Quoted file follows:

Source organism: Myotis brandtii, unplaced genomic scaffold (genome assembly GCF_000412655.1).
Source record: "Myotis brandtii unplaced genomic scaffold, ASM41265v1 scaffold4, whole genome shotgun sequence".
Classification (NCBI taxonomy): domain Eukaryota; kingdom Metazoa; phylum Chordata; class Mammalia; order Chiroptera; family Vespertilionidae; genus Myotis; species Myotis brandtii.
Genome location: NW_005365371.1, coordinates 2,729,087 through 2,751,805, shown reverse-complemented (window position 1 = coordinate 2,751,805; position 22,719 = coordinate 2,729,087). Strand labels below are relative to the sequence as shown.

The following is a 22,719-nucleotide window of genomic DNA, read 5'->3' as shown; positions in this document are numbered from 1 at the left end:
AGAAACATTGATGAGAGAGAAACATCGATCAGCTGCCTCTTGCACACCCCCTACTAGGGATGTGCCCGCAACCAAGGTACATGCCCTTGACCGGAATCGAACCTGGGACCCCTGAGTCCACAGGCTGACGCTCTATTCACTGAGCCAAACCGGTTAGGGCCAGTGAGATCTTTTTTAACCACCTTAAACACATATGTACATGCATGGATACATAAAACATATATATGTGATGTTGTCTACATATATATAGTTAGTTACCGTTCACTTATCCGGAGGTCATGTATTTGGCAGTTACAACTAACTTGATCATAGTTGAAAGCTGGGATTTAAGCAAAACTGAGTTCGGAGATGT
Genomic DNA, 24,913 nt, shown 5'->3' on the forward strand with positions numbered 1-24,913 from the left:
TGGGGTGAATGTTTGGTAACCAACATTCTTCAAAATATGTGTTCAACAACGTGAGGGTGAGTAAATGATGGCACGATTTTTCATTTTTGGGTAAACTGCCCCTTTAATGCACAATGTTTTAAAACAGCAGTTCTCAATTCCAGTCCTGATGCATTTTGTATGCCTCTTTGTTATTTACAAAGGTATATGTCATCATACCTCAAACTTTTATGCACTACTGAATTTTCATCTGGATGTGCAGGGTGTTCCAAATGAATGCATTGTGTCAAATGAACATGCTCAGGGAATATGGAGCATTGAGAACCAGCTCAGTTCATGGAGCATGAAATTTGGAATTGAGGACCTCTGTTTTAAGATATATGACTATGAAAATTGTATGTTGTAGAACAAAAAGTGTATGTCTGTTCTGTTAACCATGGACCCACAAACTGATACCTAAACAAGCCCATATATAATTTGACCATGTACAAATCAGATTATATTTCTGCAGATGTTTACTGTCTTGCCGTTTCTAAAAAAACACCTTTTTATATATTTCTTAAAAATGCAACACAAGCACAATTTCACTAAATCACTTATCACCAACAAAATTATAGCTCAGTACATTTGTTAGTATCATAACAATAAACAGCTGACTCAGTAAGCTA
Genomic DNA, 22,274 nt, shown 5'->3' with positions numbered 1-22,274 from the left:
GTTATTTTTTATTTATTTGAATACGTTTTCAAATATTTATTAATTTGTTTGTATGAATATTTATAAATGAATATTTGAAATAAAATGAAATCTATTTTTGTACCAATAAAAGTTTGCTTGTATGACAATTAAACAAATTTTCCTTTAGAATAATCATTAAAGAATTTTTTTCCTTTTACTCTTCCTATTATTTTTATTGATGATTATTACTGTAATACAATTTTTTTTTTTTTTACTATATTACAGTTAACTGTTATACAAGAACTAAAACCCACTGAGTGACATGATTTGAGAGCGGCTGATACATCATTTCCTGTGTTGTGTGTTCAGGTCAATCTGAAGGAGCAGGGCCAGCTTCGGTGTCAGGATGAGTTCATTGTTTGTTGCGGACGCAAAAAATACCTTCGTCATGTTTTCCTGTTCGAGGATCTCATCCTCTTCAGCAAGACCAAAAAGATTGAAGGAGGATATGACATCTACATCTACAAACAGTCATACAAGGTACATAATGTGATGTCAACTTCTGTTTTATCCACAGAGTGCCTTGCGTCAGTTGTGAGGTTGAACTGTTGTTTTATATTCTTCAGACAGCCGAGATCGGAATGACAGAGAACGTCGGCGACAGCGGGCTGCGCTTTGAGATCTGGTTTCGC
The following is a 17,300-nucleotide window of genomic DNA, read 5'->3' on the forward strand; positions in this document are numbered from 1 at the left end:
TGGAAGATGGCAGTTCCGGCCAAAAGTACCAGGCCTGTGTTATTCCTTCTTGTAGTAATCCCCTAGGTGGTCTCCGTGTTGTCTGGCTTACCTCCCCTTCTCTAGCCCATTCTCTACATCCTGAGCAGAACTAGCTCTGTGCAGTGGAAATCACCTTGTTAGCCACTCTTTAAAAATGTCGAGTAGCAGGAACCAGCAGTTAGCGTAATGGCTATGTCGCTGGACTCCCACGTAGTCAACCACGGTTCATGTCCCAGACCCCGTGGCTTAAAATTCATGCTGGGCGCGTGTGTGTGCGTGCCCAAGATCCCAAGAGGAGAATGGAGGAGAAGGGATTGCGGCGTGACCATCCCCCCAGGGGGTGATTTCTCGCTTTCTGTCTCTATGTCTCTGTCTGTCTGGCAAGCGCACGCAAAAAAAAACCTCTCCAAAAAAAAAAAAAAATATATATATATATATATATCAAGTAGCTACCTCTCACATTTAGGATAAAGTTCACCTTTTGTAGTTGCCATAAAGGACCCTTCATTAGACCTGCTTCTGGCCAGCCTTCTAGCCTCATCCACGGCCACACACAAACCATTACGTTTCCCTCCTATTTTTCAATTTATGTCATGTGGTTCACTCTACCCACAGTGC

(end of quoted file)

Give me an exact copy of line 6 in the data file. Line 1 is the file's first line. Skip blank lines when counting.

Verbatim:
AGAAACATTGATGAGAGAGAAACATCGATCAGCTGCCTCTTGCACACCCCCTACTAGGGATGTGCCCGCAACCAAGGTACATGCCCTTGACCGGAATCGAACCTGGGACCCCTGAGTCCACAGGCTGACGCTCTATTCACTGAGCCAAACCGGTTAGGGCCAGTGAGATCTTTTTTAACCACCTTAAACACATATGTACATGCATGGATACATAAAACATATATATGTGATGTTGTCTACATATATATAGTTAGTTACCGTTCACTTATCCGGAGGTCATGTATTTGGCAGTTACAACTAACTTGATCATAGTTGAAAGCTGGGATTTAAGCAAAACTGAGTTCGGAGATGT